Don't dismiss Saudi woman Olympian
For female athletes in Saudi Arabia, change must start somewhere.
For the first time, in this summer of 2012, women have been included on the Saudi Arabian Olympics team. Mr. James Litke, in his "No boost for women's athletics," (Aug. 4) dismisses the affair as a "sham."
But change starts with events like these, and the perfect circumstances for change to happen never arise. Whatever the reasons for it, two Saudi Arabian women have at least had an opportunity to participate in the Olympics, which is a step forward.
As to the human rights activists, they may be pacified for now, but they won't stop at just the beginning. The history of African-Americans and women in our country has shown us -- is still showing us -- that activism won't stop until total parity is actually achieved.
What has happened is a decent start, but not an end in itself, and there will be a greater push for more women to take the stage. Or, as in the case of Ms. Shahrkani, the ring.
Pancreatic cancer -- know it, fight it, end it
In 2007, I lost the most important person in my life to pancreatic cancer. My mom, Rosemary Mintz, lost her three-and-a-half-month battle at age 56. I don't want to see anyone else go through what my family and I went through. Unfortunately,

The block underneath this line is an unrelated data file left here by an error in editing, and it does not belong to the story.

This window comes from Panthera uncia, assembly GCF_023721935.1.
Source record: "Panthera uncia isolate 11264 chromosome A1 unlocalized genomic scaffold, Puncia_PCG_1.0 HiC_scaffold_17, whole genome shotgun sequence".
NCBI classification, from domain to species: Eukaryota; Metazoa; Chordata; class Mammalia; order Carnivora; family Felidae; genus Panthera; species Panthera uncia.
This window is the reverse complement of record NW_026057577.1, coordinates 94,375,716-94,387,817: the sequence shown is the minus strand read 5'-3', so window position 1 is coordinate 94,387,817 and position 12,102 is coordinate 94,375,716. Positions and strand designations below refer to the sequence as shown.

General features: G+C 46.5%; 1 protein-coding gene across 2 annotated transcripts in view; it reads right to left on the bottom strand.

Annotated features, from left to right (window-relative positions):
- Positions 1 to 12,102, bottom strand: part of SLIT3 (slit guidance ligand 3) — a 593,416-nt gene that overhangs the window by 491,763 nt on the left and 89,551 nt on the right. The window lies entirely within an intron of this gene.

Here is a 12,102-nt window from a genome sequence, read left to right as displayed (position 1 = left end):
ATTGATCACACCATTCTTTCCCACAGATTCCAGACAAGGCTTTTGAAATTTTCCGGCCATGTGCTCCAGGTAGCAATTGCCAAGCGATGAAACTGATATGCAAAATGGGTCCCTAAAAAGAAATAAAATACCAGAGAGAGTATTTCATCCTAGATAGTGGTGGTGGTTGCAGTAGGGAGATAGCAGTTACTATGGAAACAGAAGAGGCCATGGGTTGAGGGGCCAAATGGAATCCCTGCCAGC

Fortunately, there is hope. Congress is debating the Pancreatic Cancer Research & Education Act (S. 362/H.R.733), which would require the National Cancer Institute to create a long-term and comprehensive strategic plan to address pancreatic cancer with the goal of improving early detection methods and developing new treatment options. If Congress gets behind this bill, pancreatic cancer patients will finally have more options and ultimately more hope.
Blame culture, not guns, for the shootings
I was delighted to see the headline "Gun violence a disease, experts say" over Marilynn Marchione's article. Finally, there is some good sense! But I was disappointed when I finished reading the article.
She makes some good points about car safety. She's right. Cars are dangerous, but cars don't kill people, people do. Same is true of guns. But when it came time to propose a "cure for the disease," she missed the target by a country mile (no pun intended). She rehashed the old, worn out arguments about too many guns in people hands, no safety regulations and all the rest.
The disease has to be cured by curing people and the society. What do you expect when violence and killing is used as entertainment in our society? All the shoot-'em-up video games, movies, paintball wars, where killing people is as casual as can be?
When I was boy, 7 or 8 years old, World War II was in full swing. As all kids, we played war, whittled guns from wood, sneaked up on each other, did battles and shot our "enemies" -- our playmates -- dead. Bang, bang, you're dead! Once I ran headlong into my father and -- bang, bang -- shot him dead too. His reaction shocked me! He grabbed me by my ear (a customary thing, when he was angry with me or my brother), took my wooden gun and broke it in two on his knee. When I protested, "But Dad, it's only a piece of wood!"